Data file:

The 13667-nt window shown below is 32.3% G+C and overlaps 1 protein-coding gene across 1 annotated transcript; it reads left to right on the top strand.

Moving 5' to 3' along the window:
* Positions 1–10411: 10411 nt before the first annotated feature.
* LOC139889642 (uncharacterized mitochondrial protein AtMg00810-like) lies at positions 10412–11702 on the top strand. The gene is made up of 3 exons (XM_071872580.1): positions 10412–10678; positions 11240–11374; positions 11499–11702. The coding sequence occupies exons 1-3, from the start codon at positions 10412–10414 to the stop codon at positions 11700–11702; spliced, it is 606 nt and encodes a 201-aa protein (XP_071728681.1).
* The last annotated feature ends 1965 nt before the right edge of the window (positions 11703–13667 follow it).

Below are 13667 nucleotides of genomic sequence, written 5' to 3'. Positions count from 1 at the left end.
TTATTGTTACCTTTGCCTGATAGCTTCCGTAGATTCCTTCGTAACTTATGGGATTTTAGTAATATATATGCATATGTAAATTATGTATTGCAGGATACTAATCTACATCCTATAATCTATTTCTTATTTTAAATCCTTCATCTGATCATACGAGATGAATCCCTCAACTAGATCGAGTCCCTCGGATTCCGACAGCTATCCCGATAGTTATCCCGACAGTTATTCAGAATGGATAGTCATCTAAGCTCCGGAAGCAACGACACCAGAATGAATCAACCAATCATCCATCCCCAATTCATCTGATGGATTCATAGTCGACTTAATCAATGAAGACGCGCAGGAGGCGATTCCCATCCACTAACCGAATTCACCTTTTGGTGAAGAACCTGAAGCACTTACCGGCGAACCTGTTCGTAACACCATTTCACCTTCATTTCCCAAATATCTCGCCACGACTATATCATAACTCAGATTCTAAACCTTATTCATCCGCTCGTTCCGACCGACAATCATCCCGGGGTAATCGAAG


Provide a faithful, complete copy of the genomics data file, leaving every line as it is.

The 13667-nt window shown below is 32.3% G+C and overlaps 1 protein-coding gene across 1 annotated transcript; it reads left to right on the top strand.

Moving 5' to 3' along the window:
* Positions 1–10411: 10411 nt before the first annotated feature.
* LOC139889642 (uncharacterized mitochondrial protein AtMg00810-like) lies at positions 10412–11702 on the top strand. The gene is made up of 3 exons (XM_071872580.1): positions 10412–10678; positions 11240–11374; positions 11499–11702. The coding sequence occupies exons 1-3, from the start codon at positions 10412–10414 to the stop codon at positions 11700–11702; spliced, it is 606 nt and encodes a 201-aa protein (XP_071728681.1).
* The last annotated feature ends 1965 nt before the right edge of the window (positions 11703–13667 follow it).

Below are 13667 nucleotides of genomic sequence, written 5' to 3'. Positions count from 1 at the left end.
TTATTGTTACCTTTGCCTGATAGCTTCCGTAGATTCCTTCGTAACTTATGGGATTTTAGTAATATATATGCATATGTAAATTATGTATTGCAGGATACTAATCTACATCCTATAATCTATTTCTTATTTTAAATCCTTCATCTGATCATACGAGATGAATCCCTCAACTAGATCGAGTCCCTCGGATTCCGACAGCTATCCCGATAGTTATCCCGACAGTTATTCAGAATGGATAGTCATCTAAGCTCCGGAAGCAACGACACCAGAATGAATCAACCAATCATCCATCCCCAATTCATCTGATGGATTCATAGTCGACTTAATCAATGAAGACGCGCAGGAGGCGATTCCCATCCACTAACCGAATTCACCTTTTGGTGAAGAACCTGAAGCACTTACCGGCGAACCTGTTCGTAACACCATTTCACCTTCATTTCCCAAATATCTCGCCACGACTATATCATAACTCAGATTCTAAACCTTATTCATCCGCTCGTTCCGACCGACAATCATCCCGGGGTAATCGAAG